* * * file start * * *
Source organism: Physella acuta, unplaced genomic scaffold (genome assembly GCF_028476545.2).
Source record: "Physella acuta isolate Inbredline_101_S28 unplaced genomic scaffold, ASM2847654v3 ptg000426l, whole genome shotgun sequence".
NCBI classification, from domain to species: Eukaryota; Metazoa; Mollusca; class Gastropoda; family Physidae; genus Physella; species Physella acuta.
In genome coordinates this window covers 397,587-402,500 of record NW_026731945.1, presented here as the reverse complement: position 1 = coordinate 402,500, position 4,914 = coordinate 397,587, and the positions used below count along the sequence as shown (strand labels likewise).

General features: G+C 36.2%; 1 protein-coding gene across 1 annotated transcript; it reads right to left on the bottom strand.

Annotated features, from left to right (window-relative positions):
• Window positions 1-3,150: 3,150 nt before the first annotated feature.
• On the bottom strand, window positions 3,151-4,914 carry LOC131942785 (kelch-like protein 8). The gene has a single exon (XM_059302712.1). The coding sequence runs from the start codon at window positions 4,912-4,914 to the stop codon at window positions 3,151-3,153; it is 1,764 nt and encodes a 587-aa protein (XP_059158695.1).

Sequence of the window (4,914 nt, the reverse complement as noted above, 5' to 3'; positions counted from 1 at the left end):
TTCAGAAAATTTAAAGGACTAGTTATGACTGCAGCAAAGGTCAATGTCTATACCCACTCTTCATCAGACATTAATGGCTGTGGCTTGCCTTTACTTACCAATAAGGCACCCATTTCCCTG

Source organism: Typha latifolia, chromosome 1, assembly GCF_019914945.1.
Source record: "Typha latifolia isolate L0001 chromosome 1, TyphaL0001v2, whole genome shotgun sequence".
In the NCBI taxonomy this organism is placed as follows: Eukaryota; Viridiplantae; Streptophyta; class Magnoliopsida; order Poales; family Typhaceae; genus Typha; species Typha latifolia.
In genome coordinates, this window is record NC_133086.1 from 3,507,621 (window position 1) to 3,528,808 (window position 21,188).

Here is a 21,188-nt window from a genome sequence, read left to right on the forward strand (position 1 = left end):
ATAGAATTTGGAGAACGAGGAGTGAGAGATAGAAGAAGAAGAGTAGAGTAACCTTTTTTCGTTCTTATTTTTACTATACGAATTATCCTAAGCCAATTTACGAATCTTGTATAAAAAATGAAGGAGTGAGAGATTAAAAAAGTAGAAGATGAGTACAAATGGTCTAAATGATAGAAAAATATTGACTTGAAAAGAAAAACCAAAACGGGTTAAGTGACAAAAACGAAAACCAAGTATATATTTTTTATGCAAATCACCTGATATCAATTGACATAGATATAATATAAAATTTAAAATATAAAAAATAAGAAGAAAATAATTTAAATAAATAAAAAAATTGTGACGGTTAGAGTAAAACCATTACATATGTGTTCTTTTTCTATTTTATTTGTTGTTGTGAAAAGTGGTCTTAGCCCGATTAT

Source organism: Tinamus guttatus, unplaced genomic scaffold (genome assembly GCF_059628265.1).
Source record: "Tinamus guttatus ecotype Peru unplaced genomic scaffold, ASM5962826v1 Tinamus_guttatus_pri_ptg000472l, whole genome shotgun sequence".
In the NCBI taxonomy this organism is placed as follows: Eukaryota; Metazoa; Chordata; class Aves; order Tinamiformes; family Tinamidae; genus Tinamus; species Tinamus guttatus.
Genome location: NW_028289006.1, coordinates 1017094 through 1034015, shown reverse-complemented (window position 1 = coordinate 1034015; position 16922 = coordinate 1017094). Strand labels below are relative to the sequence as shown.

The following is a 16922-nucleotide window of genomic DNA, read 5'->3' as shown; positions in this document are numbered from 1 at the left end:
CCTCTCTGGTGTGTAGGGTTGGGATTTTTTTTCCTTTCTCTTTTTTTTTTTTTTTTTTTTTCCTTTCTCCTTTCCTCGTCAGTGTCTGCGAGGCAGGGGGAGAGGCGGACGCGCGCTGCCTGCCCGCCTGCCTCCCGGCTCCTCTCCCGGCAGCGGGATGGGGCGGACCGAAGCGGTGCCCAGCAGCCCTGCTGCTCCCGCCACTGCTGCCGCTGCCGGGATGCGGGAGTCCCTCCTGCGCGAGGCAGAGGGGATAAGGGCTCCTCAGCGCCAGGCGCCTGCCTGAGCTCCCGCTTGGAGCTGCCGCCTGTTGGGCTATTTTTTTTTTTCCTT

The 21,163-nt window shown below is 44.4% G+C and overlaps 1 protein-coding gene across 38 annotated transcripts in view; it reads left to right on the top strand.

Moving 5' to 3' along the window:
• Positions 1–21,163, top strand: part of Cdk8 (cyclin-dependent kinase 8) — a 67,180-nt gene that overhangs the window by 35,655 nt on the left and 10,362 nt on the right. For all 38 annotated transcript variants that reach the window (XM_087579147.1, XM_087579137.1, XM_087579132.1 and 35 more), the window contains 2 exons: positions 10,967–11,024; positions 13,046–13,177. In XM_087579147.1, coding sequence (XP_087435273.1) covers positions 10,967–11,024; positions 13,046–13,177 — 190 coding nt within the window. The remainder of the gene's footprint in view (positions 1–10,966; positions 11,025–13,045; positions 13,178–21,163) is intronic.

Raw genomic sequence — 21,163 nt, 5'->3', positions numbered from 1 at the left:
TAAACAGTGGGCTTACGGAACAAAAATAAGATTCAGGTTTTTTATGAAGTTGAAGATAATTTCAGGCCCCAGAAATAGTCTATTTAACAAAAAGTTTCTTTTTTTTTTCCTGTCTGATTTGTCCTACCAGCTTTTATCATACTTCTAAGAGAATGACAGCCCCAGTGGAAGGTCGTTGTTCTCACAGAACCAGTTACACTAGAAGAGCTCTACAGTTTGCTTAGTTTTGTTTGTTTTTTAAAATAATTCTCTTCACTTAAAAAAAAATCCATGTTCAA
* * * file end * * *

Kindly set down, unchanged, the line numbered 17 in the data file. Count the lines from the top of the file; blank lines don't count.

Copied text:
Source organism: Tinamus guttatus, unplaced genomic scaffold (genome assembly GCF_059628265.1).